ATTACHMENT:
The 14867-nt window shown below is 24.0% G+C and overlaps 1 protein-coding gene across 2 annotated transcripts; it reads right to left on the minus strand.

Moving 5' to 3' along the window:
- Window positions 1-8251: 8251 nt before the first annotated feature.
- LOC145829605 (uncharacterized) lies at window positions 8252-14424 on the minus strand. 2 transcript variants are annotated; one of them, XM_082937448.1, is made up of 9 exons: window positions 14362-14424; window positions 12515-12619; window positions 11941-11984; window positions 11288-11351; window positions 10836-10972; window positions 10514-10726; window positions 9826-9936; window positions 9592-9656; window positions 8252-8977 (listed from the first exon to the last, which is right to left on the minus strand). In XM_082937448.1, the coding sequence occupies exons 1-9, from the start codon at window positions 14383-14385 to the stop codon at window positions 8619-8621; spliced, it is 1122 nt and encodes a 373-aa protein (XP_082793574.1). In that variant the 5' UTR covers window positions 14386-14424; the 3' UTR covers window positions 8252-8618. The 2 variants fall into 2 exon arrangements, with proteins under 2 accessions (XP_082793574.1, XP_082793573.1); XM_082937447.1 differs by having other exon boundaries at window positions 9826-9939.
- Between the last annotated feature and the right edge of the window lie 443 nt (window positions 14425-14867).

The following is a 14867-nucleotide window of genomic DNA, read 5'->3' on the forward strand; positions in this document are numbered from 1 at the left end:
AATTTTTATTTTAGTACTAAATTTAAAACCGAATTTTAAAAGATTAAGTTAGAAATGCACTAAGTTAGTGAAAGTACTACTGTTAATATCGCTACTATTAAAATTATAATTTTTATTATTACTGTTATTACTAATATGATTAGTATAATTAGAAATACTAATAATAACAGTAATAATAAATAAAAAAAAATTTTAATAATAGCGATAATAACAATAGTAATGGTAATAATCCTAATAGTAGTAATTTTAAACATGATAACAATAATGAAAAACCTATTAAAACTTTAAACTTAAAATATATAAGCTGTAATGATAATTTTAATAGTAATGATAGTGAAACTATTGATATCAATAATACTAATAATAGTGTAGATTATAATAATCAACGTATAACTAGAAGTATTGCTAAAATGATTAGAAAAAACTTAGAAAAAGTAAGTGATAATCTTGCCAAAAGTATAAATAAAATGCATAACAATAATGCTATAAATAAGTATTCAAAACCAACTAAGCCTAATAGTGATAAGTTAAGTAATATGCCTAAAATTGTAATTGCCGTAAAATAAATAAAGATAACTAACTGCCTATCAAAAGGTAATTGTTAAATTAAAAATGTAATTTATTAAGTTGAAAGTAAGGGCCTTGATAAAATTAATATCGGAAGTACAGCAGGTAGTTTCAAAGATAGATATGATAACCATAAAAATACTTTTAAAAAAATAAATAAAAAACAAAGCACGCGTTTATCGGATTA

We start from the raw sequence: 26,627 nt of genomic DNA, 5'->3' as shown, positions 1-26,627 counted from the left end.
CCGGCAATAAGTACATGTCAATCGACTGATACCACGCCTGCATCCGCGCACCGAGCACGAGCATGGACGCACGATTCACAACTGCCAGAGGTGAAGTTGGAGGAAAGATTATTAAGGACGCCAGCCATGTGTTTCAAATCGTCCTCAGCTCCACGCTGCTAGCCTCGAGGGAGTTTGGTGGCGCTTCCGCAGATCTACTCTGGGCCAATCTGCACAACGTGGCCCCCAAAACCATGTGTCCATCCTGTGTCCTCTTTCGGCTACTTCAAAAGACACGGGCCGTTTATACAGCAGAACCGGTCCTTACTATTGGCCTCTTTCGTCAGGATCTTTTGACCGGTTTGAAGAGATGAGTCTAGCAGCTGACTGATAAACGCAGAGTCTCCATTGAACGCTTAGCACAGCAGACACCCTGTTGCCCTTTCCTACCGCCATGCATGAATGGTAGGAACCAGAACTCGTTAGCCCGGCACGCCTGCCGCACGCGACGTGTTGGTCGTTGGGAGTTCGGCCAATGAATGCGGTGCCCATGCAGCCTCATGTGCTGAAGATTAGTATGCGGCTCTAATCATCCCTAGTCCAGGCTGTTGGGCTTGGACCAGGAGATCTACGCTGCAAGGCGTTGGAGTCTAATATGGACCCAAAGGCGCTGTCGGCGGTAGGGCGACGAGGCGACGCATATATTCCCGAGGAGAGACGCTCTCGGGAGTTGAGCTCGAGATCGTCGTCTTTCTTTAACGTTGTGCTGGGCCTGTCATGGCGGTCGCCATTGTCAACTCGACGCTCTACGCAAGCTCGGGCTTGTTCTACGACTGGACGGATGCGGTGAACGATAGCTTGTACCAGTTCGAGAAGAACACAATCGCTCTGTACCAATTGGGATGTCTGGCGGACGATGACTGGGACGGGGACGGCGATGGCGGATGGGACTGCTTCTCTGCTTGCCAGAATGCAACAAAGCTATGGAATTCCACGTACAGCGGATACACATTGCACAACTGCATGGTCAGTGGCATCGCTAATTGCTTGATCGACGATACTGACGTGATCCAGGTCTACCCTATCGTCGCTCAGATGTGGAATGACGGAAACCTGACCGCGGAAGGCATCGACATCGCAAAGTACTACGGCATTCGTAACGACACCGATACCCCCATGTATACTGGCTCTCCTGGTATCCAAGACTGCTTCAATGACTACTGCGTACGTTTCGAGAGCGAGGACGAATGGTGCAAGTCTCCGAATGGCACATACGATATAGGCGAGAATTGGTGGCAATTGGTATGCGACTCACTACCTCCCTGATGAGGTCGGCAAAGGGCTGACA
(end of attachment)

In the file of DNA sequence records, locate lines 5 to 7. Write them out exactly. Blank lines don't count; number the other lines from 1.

- Between the last annotated feature and the right edge of the window lie 443 nt (window positions 14425-14867).

The following is a 14867-nucleotide window of genomic DNA, read 5'->3' on the forward strand; positions in this document are numbered from 1 at the left end:
AATTTTTATTTTAGTACTAAATTTAAAACCGAATTTTAAAAGATTAAGTTAGAAATGCACTAAGTTAGTGAAAGTACTACTGTTAATATCGCTACTATTAAAATTATAATTTTTATTATTACTGTTATTACTAATATGATTAGTATAATTAGAAATACTAATAATAACAGTAATAATAAATAAAAAAAAATTTTAATAATAGCGATAATAACAATAGTAATGGTAATAATCCTAATAGTAGTAATTTTAAACATGATAACAATAATGAAAAACCTATTAAAACTTTAAACTTAAAATATATAAGCTGTAATGATAATTTTAATAGTAATGATAGTGAAACTATTGATATCAATAATACTAATAATAGTGTAGATTATAATAATCAACGTATAACTAGAAGTATTGCTAAAATGATTAGAAAAAACTTAGAAAAAGTAAGTGATAATCTTGCCAAAAGTATAAATAAAATGCATAACAATAATGCTATAAATAAGTATTCAAAACCAACTAAGCCTAATAGTGATAAGTTAAGTAATATGCCTAAAATTGTAATTGCCGTAAAATAAATAAAGATAACTAACTGCCTATCAAAAGGTAATTGTTAAATTAAAAATGTAATTTATTAAGTTGAAAGTAAGGGCCTTGATAAAATTAATATCGGAAGTACAGCAGGTAGTTTCAAAGATAGATATGATAACCATAAAAATACTTTTAAAAAAATAAATAAAAAACAAAGCACGCGTTTATCGGATTA